Lophelia II 2012: Media Resources

This media resources page provides members of the media with information; resources; and broadcast, print, and web-quality imagery created by NOAA's Office of Ocean Exploration and Research and partners for the Lophelia II 2012 Expedition.

Press Releases

  1. NOPP Announces Excellence in Partnering Award Winner (August 14, 2012, press release)
  2. Joint BOEM, NOAA, USGS mission discovers record depth for Lophelia coral on Gulf of Mexico energy platforms (August 10, 2012, press release)

 

Selected Still Images

  1. Lophelia Community at the Zinc Subsurface Platform (jpg, 1.8 Mb)
    In addition to abundant Lophelia coral and anemones, numerous western roughy fish are seen living in the community (smaller cousins of the orange roughy, common in the deep Gulf of Mexico it only reaches six inches as opposed to 30 inches for the orange). This structure only rises about 30 feet above the bottom and does not go to the surface. Pipelines transported oil and gas to another platform several miles away. Credit: Lophelia II 2012 Expedition, NOAA-OER/BOEM
  2. Large Lophelia Colonies and Anemones (jpg, 1.3 Mb)
    Large Lophelia colonies and numerous anemones on a portion of the subsea completion structure in block Mississippi Canyon 355 at a depth of about 1,500 ft. Red laser beams, projected from the remotely operated vehicle (ROV), represent a separation of 10 centimeters (about 4 inches). A western roughy is seen to the left of the structure. The structure was installed on the seabed in 1992, allowing a maximum possible period of 20 years for coral growth. Credit: Lophelia II 2012 Expedition, NOAA-OER/BOEM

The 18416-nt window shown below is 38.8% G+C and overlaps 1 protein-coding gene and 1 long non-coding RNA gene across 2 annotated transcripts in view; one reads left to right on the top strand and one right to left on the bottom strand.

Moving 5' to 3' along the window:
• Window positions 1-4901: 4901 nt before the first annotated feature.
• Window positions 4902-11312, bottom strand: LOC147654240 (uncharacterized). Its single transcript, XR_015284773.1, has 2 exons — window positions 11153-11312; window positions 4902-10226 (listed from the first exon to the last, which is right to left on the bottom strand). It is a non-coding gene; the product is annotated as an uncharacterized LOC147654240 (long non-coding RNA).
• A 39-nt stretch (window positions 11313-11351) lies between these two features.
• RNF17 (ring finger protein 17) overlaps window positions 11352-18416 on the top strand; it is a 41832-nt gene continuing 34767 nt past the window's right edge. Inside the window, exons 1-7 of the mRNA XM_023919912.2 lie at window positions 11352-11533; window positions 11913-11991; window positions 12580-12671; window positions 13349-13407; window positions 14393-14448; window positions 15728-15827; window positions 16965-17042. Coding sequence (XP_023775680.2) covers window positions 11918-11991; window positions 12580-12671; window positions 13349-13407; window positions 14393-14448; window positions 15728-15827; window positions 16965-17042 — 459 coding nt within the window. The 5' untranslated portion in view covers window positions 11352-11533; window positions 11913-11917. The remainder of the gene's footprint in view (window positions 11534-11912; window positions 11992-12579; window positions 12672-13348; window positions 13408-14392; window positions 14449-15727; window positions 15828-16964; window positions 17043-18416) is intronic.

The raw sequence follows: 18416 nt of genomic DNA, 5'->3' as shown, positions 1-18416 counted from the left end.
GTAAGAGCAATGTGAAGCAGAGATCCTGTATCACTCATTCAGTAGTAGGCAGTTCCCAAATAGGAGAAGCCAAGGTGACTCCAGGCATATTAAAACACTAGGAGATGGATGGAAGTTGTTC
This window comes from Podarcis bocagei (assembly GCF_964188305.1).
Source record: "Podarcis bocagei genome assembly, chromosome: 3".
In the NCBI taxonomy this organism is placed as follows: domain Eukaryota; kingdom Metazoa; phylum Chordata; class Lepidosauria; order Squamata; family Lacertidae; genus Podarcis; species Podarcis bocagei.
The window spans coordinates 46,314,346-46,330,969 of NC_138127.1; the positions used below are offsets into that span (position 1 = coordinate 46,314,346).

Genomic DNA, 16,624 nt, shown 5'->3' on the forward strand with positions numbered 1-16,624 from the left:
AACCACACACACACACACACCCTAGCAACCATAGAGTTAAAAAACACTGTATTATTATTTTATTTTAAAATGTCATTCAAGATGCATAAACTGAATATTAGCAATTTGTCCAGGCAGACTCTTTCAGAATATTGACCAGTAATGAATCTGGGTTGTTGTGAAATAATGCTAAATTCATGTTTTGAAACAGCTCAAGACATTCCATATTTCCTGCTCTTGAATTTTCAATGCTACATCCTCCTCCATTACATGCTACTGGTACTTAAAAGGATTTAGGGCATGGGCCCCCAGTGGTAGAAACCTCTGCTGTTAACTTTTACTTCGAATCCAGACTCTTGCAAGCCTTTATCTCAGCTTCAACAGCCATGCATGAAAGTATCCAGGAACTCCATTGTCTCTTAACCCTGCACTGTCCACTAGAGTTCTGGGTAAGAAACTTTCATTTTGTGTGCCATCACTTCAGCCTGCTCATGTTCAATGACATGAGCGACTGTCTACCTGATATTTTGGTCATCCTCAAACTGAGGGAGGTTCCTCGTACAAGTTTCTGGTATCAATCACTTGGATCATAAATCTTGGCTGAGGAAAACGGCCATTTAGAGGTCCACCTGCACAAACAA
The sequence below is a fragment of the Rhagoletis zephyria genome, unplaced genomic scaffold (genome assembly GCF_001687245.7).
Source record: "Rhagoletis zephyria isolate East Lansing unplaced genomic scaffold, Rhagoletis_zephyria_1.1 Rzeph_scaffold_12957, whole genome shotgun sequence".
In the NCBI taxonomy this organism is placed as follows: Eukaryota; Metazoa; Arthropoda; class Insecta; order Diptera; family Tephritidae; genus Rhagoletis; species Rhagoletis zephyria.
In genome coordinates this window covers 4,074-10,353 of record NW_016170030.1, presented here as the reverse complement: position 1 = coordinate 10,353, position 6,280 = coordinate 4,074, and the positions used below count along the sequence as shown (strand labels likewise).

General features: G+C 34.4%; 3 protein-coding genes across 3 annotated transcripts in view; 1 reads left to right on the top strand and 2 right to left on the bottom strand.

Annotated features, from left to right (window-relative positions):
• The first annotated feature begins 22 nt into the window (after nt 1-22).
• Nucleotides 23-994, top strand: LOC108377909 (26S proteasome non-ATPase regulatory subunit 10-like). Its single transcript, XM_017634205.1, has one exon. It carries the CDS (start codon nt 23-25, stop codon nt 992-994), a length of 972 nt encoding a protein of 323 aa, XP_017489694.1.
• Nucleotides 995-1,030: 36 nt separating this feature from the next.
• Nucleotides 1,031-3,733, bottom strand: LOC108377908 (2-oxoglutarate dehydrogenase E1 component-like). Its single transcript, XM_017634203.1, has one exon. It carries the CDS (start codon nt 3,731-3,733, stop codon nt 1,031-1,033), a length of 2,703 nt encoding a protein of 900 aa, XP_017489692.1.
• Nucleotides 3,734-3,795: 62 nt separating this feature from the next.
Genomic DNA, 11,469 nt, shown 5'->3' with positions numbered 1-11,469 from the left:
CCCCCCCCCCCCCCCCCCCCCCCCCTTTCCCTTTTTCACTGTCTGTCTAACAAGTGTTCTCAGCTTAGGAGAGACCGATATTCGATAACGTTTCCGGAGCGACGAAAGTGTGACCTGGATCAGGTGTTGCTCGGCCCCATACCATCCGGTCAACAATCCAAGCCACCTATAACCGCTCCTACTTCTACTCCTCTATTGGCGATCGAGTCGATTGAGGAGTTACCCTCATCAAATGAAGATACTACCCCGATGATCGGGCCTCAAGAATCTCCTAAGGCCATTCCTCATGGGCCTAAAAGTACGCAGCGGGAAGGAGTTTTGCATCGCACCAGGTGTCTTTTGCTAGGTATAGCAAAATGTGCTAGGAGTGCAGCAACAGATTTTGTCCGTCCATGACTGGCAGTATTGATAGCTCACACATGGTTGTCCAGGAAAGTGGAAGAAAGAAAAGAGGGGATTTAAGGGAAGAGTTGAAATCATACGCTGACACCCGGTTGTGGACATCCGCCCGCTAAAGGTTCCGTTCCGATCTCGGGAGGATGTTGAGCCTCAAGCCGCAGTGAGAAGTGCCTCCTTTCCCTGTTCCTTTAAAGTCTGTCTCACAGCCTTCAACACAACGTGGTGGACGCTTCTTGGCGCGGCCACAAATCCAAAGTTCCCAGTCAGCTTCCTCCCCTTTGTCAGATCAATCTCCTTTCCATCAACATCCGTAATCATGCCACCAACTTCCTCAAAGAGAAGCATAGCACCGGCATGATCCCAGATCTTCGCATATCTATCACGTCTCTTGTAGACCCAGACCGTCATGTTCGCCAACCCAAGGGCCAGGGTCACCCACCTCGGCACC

3. Coral Community (jpg, 1.1 Mb)
    Coral community on top of a structure piling adjacent to a subsea oil and gas structure at a depth of about 1,500 feet. Red laser beams, projected from the ROV, represent a separation of 10 centimeters (about 4 inches). Lophelia coral colonies and anemones are abundant. The project team also placed a marker on top of the piling with a plastic ball of known dimensions for use as a size reference. Credit: Lophelia II 2012 Expedition, NOAA-OER/BOEM
  4. Lophelia Colonies and Squat Lobster (jpg, 1.4 Mb)
    Two Lopehlia coral colonies growing on a small metal on a portion of the subsea completion structure in block Mississippi Canyon 355 at a depth of about 1,500 feet.  Red laser beams, projected from the ROV, represent a separation of 10 centimeters (about 4 inches). The red crab on top of the coral is called a squat lobster. Many others were also seen on this structure. Credit: Lophelia II 2012 Expedition, NOAA-OER/BOEM

 

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